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‘There’s no excuse’: Why experts say this type of screening is crucial for young athletes and their future health

By Amanda Sealy, CNN

(CNN) — Braelen Bridges had finally made it. In 2021, after establishing his college basketball career at two smaller schools, he was set to play his very first game for the University of Georgia – the big leagues to many kids who, like Bridges, grow up in the Atlanta area.

But before Bridges could set foot on the court, he had to undergo the extensive cardiac screening program the school required for every student-athlete. What it found had him in shock.

He had an enlarged aorta, a condition that can be deadly if not treated.

“It really made me think about, like, stopping playing … just questioning if I want to play again,” Bridges said.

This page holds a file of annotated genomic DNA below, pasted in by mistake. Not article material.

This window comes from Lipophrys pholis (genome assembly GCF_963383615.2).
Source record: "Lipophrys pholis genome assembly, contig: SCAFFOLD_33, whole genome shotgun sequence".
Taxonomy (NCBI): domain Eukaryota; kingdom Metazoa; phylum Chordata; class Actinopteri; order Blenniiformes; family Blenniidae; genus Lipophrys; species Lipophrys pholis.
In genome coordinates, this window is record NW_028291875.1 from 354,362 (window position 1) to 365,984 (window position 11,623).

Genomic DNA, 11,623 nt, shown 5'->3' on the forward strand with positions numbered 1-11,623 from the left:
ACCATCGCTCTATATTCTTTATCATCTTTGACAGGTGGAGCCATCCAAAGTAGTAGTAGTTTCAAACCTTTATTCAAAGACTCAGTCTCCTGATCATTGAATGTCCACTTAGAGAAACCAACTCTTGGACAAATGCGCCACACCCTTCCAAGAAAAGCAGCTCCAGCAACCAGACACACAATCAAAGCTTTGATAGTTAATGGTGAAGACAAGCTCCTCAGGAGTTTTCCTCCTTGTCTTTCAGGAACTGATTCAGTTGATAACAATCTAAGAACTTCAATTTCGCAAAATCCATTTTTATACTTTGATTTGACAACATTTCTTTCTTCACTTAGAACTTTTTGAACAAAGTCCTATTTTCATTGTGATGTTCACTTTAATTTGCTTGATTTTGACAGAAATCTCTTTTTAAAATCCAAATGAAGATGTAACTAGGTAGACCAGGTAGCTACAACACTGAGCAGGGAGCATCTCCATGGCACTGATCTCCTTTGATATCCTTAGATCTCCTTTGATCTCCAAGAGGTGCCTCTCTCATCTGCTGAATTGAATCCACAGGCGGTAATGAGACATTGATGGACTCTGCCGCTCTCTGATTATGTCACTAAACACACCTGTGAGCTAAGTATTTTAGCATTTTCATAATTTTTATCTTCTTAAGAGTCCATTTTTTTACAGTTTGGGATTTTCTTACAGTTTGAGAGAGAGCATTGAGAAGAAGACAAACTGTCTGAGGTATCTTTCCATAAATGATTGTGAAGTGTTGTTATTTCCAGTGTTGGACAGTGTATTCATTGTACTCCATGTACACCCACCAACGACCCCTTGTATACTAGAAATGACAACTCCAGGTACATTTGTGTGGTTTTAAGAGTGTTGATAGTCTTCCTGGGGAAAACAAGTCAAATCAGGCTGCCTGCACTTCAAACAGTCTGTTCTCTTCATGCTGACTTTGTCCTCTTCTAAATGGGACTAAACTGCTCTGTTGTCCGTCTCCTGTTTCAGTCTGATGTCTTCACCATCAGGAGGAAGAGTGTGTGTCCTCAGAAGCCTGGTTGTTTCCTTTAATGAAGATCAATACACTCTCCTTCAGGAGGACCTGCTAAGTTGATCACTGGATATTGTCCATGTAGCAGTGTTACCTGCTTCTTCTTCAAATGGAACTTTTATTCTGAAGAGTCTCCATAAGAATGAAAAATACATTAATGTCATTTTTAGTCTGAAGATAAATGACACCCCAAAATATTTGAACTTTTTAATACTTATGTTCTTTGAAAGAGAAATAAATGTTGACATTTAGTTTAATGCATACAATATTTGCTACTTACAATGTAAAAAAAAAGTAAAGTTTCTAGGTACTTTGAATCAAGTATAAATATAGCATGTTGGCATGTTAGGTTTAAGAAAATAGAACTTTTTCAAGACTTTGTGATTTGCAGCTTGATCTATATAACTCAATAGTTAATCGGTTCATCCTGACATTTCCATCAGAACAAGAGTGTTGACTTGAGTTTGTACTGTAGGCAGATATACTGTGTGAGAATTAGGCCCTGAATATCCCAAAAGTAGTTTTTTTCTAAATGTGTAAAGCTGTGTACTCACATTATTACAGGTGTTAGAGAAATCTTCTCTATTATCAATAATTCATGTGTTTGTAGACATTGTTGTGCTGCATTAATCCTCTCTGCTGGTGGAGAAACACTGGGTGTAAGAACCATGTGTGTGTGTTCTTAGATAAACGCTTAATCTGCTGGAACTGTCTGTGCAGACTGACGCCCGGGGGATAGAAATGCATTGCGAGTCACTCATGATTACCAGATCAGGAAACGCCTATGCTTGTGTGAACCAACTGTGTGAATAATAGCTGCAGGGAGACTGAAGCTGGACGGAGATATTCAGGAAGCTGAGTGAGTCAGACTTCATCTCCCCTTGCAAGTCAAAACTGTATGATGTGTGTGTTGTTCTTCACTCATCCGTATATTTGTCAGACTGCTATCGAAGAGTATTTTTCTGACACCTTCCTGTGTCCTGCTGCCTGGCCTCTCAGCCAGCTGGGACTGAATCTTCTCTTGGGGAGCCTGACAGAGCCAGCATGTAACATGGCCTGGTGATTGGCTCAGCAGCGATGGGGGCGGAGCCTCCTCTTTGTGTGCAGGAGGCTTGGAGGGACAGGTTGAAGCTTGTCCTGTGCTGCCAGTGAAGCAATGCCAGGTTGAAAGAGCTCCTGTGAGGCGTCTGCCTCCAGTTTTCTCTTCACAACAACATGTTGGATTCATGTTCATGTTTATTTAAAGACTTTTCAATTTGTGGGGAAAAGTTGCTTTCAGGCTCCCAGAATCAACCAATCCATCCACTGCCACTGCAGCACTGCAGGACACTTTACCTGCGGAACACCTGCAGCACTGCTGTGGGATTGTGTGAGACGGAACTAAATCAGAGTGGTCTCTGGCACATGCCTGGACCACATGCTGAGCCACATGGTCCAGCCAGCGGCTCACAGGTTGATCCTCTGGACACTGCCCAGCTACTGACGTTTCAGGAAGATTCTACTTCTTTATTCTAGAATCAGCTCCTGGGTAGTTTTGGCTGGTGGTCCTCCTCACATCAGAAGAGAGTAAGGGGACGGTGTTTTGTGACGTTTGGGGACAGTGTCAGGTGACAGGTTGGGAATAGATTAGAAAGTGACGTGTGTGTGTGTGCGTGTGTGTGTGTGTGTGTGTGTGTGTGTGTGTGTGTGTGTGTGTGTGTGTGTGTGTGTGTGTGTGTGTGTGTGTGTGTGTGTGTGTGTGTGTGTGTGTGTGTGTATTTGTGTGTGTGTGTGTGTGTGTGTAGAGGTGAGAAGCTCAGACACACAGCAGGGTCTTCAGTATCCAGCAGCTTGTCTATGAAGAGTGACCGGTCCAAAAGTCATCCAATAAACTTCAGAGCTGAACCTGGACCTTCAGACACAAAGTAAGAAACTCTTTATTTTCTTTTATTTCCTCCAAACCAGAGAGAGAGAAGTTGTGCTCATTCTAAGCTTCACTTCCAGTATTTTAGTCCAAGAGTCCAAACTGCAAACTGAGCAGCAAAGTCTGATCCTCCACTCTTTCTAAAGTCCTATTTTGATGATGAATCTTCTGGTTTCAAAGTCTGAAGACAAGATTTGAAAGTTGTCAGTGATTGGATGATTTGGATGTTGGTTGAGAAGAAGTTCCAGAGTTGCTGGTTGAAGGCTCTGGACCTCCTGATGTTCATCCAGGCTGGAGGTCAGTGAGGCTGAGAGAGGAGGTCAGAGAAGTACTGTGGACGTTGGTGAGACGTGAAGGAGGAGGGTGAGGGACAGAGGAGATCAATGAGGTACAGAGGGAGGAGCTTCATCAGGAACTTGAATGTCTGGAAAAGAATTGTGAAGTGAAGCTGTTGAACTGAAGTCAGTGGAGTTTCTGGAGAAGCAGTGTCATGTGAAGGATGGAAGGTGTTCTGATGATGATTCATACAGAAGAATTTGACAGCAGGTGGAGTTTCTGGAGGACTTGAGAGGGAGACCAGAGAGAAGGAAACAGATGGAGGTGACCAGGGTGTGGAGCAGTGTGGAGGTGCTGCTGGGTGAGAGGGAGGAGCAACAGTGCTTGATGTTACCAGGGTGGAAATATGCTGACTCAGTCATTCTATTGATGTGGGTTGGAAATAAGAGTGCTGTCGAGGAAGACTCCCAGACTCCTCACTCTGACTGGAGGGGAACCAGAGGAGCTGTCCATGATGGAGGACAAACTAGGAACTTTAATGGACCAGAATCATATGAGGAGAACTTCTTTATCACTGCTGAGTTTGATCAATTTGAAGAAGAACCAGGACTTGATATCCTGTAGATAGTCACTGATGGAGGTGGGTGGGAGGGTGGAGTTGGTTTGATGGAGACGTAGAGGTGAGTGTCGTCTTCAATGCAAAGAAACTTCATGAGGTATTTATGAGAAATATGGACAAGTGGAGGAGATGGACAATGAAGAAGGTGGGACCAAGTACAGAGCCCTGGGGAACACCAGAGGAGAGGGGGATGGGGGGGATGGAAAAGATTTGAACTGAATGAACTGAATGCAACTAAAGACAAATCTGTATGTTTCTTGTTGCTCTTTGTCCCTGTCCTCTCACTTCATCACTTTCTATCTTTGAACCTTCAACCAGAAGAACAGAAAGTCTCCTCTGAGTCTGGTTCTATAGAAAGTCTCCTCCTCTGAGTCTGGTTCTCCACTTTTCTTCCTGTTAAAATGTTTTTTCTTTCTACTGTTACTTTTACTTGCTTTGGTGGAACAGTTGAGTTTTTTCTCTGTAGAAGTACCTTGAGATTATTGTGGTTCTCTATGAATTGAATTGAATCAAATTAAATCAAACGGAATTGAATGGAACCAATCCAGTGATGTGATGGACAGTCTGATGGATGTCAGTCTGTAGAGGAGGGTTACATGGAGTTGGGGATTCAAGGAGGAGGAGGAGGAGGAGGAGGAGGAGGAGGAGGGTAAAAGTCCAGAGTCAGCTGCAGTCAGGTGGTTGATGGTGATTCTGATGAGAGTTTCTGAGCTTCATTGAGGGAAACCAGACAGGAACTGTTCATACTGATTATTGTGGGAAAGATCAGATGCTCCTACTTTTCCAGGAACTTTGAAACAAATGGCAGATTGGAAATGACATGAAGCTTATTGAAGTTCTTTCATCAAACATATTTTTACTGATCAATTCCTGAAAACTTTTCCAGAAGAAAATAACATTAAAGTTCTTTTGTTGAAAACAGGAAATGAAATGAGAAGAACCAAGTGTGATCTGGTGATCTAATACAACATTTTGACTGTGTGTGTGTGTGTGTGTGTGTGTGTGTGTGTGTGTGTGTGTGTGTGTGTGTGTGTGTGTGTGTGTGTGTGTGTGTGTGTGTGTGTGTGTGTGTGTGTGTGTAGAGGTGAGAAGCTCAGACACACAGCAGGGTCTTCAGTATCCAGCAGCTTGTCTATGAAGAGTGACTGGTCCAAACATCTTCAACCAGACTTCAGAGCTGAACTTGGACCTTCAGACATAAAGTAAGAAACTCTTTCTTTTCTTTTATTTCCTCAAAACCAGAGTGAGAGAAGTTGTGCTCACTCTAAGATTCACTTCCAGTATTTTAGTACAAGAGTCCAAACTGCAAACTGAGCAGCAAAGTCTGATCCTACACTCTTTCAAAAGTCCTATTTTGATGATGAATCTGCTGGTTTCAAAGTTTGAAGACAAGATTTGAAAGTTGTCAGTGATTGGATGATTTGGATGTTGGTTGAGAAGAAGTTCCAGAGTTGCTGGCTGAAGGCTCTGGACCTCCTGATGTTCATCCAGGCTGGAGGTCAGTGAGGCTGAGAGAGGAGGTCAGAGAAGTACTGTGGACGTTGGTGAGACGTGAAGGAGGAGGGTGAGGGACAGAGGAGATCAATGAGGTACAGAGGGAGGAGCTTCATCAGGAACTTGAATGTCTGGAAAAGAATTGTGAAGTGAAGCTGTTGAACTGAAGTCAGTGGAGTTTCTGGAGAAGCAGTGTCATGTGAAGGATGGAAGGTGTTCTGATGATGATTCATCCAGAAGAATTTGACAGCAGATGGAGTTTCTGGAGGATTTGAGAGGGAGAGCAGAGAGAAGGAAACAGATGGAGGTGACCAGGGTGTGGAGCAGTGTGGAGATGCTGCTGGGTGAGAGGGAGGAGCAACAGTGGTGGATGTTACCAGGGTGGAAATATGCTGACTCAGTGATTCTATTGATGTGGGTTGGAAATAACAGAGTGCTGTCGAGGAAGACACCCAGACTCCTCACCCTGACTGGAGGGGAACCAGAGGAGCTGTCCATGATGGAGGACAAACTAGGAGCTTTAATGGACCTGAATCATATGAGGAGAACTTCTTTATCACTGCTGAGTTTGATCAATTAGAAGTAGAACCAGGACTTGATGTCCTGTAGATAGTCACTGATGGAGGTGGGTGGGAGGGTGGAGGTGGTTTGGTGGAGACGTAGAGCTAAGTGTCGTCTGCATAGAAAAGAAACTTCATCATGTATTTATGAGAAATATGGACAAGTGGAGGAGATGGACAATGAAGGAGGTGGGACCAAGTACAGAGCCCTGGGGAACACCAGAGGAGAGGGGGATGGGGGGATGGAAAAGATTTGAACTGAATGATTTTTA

Recent high-profile cases of cardiac arrests in otherwise healthy Black athletes like Damar Hamlin and Bronny James have put a focus on thorough cardiac screenings for athletes, something that many experts have been emphasizing for years, especially in players like Bridges who fall into the highest-risk category.

Young Black male basketball players in the NCAA’s Division I have a 1 in 2,000 chance of sudden cardiac arrest, according to a 2020 study co-authored by Dr. Jonathan Drezner, director of University of Washington Medicine’s Center for Sports Cardiology, published in the British Journal of Sports Medicine.

By comparison, their White counterparts have a 1 in 5,000 chance, according to the research.